Imagine a catechumen named Penelope who is in the care of a dedicated group of RCIA team members at St. Peregrinus Parish in Pittston, PA. Penelope became a catechumen, along with two other inquirers, in October. It is now February, and the St. Peregrinus team is starting to think about the Rite of Election and what they need to do to get the catechumens ready.
At a planning meeting, one of the newer team members asks Pauline Piotrowski, the team coordinator, if she thinks Penelope is really ready for the Rite of Election. Pauline smiles gently and says, “We can’t keep her from the Rite of Election. Otherwise she couldn’t get baptized. And then she’d feel left out.”
Pauline has a kind heart, and that is one of her strengths as the RCIA team coordinator. However, in this instance, she is doing Penelope no favor. Someone who is not ready for the Rite of Election is not ready for baptism. And someone who is baptized before they are ready is not likely to fully live out their baptism after the Easter Vigil.
But it’s next to impossible to know if someone is ready, isn’t it? Well, no. It turns out, it’s pretty easy. Easy in this sense. The RCIA gives us a clear plan for a conversion process. All we have to do is implement the plan and look for signs of change—like looking for new shoots in the garden. The difficult part is being disciplined (being disciples) about implementing the plan and looking for the signs.
Conversion opportunities—all year long
If we are going to good discerners of conversion, the first step is to provide opportunities for conversion. If we are not regularly giving the catechumens opportunities to turn toward Christ and away from their former life, how can we possibly “know” if they are growing in faith? The most systematic and effective conversion process the church has is the celebration of the liturgical year. In the example above, poor Penelope has celebrated only about five months of Sundays—barely more than a third of the liturgical cycle. Unless she’s had some miraculous revelation the team is unaware of, it doesn’t seem likely that she’s had nearly enough time to give her heart and soul completely to Christ. And even if she has, the team has not had time to provide the full formation in the Christian life that the RCIA calls for.
So how much time does Penelope need? You can find the answer in the RCIA. Turn to paragraph 76:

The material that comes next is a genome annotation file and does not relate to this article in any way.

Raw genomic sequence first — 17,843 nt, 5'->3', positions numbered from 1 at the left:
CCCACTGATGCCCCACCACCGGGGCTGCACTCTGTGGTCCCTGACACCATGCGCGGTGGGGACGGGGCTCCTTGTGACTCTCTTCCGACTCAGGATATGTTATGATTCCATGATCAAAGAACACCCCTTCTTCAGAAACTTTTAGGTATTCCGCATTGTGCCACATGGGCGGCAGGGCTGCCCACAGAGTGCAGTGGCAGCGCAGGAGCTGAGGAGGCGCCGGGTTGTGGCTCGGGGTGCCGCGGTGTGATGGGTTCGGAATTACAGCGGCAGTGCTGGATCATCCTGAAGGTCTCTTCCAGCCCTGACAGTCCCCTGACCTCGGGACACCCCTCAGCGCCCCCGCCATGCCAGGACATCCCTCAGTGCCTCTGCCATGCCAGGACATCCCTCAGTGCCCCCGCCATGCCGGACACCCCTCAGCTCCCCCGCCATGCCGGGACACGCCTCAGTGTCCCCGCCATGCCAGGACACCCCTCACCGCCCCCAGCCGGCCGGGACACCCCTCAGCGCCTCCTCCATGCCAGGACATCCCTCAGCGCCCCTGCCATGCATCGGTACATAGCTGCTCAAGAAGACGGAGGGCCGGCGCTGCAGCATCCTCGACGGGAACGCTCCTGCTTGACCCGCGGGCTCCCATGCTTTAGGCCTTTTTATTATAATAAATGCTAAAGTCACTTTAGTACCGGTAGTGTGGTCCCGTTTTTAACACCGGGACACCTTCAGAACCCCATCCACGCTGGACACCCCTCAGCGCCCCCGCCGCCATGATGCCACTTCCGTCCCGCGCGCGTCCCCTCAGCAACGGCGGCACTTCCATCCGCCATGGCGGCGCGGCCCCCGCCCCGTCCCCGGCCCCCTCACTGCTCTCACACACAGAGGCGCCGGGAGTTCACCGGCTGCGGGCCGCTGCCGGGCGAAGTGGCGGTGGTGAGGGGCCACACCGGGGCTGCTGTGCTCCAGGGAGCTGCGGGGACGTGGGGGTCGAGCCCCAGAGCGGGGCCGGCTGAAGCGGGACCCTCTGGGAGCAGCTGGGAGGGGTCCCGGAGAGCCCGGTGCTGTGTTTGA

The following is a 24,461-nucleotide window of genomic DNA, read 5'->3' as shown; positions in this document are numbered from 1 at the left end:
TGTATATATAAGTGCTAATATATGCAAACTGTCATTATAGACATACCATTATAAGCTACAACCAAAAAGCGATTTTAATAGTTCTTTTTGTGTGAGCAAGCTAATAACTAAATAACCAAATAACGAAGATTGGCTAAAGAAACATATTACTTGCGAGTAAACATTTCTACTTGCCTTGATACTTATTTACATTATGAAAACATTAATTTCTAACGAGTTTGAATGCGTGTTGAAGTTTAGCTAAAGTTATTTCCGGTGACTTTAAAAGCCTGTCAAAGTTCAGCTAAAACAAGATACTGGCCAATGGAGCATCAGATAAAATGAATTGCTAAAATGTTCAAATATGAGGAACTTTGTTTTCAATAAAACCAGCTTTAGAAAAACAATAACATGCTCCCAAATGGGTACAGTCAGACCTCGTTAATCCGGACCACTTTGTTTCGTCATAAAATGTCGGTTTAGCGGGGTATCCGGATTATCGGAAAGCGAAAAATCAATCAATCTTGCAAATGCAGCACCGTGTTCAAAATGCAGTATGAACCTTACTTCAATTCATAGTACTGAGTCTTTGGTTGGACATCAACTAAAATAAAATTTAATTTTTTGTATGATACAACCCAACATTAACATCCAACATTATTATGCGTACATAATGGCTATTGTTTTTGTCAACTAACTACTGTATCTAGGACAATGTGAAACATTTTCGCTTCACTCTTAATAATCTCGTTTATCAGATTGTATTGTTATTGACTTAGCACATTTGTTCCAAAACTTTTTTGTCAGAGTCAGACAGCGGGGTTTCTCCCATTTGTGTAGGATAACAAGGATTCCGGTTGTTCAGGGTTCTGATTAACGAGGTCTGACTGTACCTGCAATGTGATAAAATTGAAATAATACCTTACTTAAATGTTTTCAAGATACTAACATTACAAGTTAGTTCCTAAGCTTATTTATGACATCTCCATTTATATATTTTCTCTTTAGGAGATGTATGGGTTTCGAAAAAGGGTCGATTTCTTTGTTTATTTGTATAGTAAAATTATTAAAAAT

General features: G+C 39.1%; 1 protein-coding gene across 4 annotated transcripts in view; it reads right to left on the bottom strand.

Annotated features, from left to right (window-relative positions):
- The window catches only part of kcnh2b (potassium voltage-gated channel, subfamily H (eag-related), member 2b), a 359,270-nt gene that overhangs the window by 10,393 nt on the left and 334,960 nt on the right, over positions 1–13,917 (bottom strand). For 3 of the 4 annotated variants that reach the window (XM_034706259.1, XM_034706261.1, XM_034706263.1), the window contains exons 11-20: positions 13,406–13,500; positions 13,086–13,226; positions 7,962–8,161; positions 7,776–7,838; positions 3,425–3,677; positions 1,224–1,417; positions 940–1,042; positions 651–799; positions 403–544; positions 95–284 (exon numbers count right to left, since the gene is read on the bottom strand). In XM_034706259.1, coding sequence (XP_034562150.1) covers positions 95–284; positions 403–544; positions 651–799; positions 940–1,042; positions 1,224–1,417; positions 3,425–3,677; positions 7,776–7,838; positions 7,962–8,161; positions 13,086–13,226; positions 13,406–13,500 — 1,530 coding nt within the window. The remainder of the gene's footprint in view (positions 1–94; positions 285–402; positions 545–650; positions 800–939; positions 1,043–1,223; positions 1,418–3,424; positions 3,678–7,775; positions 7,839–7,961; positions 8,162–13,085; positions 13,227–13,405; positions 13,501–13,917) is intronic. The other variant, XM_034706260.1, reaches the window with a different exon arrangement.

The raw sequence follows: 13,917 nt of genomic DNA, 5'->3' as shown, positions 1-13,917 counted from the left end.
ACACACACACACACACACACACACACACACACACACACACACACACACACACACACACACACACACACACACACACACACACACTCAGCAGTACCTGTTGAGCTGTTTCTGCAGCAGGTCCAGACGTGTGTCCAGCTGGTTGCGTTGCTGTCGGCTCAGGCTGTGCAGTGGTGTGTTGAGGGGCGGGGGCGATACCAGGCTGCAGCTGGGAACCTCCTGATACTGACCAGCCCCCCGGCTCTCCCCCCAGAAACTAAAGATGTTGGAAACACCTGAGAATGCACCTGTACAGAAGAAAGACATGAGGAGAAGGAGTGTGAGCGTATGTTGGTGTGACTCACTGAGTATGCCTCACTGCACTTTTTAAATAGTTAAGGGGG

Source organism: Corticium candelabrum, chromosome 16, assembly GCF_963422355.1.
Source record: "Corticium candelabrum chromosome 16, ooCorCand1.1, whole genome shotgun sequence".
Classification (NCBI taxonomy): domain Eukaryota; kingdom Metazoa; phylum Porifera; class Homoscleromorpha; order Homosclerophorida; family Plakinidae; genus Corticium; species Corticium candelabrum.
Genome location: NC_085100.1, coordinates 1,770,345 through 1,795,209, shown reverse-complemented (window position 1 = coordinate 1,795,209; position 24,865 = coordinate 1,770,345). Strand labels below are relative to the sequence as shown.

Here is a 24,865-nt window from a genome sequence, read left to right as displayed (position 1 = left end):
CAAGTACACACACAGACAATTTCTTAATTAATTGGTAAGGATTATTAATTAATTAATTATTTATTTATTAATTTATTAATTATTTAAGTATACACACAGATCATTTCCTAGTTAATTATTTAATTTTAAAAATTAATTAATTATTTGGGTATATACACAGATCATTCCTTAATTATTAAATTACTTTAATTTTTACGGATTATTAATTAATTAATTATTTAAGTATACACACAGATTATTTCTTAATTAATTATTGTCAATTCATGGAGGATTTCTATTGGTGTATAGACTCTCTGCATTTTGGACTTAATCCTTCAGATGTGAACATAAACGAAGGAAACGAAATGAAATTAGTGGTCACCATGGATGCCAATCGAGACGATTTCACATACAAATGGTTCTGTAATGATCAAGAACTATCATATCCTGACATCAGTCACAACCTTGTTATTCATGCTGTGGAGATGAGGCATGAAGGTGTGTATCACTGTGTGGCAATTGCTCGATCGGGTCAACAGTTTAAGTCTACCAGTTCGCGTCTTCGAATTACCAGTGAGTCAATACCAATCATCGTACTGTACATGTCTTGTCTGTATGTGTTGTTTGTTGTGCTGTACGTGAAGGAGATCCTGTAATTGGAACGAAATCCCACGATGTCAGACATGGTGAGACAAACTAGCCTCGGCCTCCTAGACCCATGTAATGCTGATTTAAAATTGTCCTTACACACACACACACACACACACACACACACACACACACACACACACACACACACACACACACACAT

The duration of the catechumenate will depend on the grace of God and on various circumstances…. Nothing, therefore, can be settled a priori.
The time spent in the catechumenate should be long enough—several years if necessary—for the conversion and faith of the catechumens to become strong….
Ack! Several years? Are they crazy?
Well it might seem that way at first. But let’s ask ourselves what’s at stake here. This is not a program of instruction in the facts of the faith. It is a radical change in lifestyle. The Christian way of life is very comfortable and familiar to you and me. But it is brand new to the catechumens. They will need practice, practice, and more practice until living the way of faith becomes natural to them as well.
The Christian way of life is very comfortable and familiar to you and me. But it is brand new to the catechumens. They will need practice, practice, and more practice until living the way of faith becomes natural to them as well.
A complete formation
The rite goes on to tell us what a conversion program looks like. If you are doing all of these things throughout the liturgical year, you will begin to see a change in the catechumens. Or if not, then they probably aren’t ready, and you’ll need to be honest with them about that. So here’s what you do (still reading paragraph 76):
- By their formation in the entire Christian life
- and a sufficiently prolonged probation
- the catechumens are properly initiated into the mysteries of salvation
- and the practice of an evangelical way of life.
- By means of sacred rites celebrated at successive times
- they are led into the life of faith,
- and charity belonging to the people of God.
I added in the numbers to make it a little clearer that there are actual steps that the RCIA gives us. As you can see, there is nothing in those eight steps that is all that difficult. But to do all the steps on a consistent basis and to regularly assess how the catechumens are doing at mastering them—that takes some discipline.